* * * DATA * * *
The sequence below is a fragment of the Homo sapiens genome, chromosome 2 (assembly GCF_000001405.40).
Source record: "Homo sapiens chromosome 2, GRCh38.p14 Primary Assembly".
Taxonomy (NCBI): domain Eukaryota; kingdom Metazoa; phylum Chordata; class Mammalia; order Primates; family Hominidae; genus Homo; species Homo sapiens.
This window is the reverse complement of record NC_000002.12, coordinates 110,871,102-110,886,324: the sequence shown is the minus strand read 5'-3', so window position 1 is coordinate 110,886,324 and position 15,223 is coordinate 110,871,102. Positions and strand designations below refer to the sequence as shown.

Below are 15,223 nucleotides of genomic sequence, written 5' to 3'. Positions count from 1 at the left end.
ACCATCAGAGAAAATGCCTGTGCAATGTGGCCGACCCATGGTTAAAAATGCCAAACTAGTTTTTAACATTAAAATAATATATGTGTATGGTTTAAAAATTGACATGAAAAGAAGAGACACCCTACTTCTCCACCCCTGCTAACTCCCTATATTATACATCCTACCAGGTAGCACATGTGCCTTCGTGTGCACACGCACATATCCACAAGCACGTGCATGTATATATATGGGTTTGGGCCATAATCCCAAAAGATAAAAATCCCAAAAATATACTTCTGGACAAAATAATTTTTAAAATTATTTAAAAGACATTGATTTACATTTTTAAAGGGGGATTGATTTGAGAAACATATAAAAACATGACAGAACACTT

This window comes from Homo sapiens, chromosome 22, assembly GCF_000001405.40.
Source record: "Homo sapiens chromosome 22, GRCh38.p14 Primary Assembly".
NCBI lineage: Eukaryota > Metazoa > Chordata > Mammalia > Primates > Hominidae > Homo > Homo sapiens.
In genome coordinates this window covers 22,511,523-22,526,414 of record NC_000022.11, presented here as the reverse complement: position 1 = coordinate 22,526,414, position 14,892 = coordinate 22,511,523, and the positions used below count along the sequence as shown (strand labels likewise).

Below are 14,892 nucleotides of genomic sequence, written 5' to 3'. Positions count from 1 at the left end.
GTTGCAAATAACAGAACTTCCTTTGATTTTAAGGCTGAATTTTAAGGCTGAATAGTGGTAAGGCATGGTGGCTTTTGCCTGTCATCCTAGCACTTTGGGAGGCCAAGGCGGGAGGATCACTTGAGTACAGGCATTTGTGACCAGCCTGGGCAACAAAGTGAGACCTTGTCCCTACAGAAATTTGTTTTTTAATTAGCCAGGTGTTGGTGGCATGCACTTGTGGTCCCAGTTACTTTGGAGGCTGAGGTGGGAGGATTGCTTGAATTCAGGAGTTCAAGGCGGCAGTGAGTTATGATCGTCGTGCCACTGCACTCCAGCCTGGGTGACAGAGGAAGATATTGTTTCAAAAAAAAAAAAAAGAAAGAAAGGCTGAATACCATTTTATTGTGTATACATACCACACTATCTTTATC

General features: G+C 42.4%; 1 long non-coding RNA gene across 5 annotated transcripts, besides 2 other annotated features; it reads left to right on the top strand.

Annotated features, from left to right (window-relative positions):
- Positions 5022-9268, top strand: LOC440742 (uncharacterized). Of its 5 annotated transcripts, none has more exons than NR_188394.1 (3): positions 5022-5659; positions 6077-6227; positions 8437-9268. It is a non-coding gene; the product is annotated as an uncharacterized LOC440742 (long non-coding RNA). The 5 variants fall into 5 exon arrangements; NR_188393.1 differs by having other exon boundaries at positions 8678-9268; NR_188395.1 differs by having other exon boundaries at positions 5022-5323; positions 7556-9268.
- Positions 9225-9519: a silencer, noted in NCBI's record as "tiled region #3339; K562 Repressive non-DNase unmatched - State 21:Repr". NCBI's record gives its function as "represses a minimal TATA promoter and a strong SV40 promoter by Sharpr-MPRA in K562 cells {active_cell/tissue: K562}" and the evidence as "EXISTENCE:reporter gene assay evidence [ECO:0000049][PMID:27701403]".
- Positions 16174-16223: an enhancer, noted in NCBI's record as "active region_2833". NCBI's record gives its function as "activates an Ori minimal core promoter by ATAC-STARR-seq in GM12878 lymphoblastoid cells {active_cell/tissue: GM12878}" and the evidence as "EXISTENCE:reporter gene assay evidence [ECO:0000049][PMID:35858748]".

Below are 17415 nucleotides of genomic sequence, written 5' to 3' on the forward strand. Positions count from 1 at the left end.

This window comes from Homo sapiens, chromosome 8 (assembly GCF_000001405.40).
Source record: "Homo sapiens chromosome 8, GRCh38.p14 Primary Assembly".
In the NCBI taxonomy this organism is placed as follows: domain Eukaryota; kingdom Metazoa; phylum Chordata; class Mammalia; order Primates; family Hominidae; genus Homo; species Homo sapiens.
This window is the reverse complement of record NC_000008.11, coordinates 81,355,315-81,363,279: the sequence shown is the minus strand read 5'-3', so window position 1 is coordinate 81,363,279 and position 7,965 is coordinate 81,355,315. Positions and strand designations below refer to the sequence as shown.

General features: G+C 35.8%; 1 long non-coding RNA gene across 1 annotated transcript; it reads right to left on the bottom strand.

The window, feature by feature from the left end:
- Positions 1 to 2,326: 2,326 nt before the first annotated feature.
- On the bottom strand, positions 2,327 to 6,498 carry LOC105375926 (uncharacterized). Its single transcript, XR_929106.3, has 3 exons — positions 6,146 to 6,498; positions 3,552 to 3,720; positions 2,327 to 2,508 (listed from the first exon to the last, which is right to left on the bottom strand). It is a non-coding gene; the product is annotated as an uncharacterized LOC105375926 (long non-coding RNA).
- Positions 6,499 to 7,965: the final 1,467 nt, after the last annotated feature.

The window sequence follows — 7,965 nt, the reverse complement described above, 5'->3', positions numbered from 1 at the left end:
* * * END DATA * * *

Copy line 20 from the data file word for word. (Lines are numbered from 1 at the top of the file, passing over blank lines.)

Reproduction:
Source record: "Homo sapiens chromosome 8, GRCh38.p14 Primary Assembly".